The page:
You can also expand on that virtual experience and collaborate with a teacher on a project somewhere else in the world. I've facilitated simple discussions on current events—for example, a talk about refugees and US politics with Sweden as well as more complex exchanges like a simulation on conflict minerals.

Skype has also put together an incredibly useful site for you giving you access to other classrooms, virtual field trips, and guest speakers. You can live anywhere and still bring the world to your students. There really is no excuse for a low GQ anymore!

Fulbright Trip 438.jpegI'm currently working on a global dialogue series that connects university NRCs, K-12 schools, and communities across Illinois, along with three other countries. You can do this, too! First, begin small, by just involving your school. Contact a local university NRC's Outreach Coordinator to discuss collaborating. Their job is to engage with people like you. I suggest going to them with a topic option, but sharing your flexibility. They can offer you a variety of supports such as university speakers, help you find a venue if your school is not an option, and assist with publicising the event in your community. Do get your principal's approval and see if other colleagues would be interested in getting involved with you!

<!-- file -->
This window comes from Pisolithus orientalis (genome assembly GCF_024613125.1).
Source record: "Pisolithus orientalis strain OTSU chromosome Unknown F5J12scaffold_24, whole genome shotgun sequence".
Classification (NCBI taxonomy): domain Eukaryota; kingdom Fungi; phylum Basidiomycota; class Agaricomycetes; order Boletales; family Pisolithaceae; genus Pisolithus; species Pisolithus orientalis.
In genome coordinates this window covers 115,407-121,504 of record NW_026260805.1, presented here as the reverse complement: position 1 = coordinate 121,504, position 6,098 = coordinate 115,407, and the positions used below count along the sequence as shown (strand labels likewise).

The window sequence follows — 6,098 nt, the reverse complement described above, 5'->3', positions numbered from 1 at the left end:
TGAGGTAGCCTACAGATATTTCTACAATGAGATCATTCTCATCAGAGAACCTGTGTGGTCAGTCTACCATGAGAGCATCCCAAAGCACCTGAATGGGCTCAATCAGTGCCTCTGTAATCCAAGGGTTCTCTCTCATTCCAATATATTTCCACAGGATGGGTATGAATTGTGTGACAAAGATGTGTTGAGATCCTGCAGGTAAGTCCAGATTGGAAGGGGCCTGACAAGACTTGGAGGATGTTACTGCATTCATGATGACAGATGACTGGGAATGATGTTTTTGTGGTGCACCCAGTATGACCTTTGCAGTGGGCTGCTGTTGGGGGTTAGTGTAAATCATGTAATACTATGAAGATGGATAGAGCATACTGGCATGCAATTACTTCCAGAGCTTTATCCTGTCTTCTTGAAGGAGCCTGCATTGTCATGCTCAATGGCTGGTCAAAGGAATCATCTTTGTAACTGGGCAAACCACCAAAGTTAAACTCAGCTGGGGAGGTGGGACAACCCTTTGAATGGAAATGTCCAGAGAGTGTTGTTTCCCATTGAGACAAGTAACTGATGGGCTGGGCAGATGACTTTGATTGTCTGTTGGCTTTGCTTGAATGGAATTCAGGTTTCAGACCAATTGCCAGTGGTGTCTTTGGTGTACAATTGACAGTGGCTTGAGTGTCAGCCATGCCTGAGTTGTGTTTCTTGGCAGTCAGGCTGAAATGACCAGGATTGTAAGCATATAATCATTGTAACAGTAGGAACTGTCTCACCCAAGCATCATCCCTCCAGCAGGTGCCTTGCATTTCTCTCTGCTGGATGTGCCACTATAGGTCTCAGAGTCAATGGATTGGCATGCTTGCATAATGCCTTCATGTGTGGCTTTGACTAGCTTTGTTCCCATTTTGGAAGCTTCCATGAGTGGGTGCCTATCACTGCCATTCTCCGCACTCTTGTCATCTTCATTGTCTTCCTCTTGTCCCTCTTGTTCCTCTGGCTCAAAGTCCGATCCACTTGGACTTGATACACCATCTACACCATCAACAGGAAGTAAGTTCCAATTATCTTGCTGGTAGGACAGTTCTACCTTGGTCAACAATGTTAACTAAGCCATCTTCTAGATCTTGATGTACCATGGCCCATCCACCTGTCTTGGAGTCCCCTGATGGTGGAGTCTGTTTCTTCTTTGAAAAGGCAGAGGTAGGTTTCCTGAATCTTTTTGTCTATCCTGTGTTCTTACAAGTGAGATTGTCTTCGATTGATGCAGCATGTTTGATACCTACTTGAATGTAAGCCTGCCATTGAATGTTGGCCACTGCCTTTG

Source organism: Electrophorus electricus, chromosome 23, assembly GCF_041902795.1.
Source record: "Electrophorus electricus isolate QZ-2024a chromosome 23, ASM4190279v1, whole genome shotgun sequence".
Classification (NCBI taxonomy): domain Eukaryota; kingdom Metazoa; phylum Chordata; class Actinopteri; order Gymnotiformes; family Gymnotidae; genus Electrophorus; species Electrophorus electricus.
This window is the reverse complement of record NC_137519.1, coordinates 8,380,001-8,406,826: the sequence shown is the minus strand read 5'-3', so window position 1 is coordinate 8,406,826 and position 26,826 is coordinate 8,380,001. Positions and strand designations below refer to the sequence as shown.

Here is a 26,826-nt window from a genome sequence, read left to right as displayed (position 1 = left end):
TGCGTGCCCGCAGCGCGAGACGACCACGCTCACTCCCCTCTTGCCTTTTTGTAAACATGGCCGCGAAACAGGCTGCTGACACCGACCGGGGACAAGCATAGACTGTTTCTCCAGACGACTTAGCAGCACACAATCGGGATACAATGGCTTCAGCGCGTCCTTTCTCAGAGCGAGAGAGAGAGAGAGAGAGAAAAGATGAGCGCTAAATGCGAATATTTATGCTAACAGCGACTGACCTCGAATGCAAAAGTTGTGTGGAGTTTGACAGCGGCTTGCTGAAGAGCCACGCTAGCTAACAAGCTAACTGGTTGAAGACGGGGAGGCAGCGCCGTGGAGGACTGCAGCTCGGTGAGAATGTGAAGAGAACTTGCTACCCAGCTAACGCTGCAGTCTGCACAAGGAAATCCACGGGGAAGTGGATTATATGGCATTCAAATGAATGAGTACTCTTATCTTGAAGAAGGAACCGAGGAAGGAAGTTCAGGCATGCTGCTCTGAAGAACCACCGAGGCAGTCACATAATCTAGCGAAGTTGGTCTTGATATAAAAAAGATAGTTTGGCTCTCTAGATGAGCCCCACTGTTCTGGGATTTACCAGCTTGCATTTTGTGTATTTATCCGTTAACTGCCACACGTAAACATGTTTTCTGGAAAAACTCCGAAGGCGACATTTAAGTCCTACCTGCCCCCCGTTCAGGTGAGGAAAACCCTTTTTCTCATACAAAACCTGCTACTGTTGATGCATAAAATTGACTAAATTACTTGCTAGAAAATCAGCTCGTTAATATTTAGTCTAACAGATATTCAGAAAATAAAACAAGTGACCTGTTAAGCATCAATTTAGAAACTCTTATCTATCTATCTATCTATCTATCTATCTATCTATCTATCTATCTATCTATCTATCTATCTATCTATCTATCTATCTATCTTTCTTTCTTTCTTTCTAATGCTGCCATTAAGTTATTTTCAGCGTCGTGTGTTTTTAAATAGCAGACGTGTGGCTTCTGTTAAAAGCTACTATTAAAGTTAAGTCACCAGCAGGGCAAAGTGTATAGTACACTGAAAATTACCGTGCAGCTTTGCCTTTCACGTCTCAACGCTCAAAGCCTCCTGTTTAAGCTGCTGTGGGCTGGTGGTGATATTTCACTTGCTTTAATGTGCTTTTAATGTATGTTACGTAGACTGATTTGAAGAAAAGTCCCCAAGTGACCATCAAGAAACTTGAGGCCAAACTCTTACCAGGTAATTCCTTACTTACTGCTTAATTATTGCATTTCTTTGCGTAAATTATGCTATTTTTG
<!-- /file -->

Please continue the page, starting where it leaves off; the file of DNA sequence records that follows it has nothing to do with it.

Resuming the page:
Next, with a successful event under your belt, and your GQ network developed, go for a larger program. Reach out to other teachers, both locally and globally, within your circle of GQ friends, develop your GQ idea, and actively work to spread knowledge, share ideas, and build projects that foster change.

What global impact can you make?
Find your issue, reach out, and create a circle of globally minded people, and go beyond what you've already accomplished. Increasing your global competence fuels the global competence of others. Go now and get your GQ on!

Connect with Letitia, Fulbright, and the EU Center at University of Illinois on Twitter.

Image of the author (left) used with permission of the author. 

Commenting temporarily disabled due to scheduled maintenance. Check back soon.
Ground Rules for Posting
We encourage lively debate, but please be respectful of others. Profanity and personal attacks are prohibited. By commenting, you are agreeing to abide by our user agreement.
All comments are public.

The opinions expressed in Global Learning are strictly those of the author(s) and do not reflect the opinions or endorsement of Editorial Projects in Education, or any of its publications.

Follow This Blog

Advertisement

Most Viewed on Education Week

Categories

Archives

Recent Comments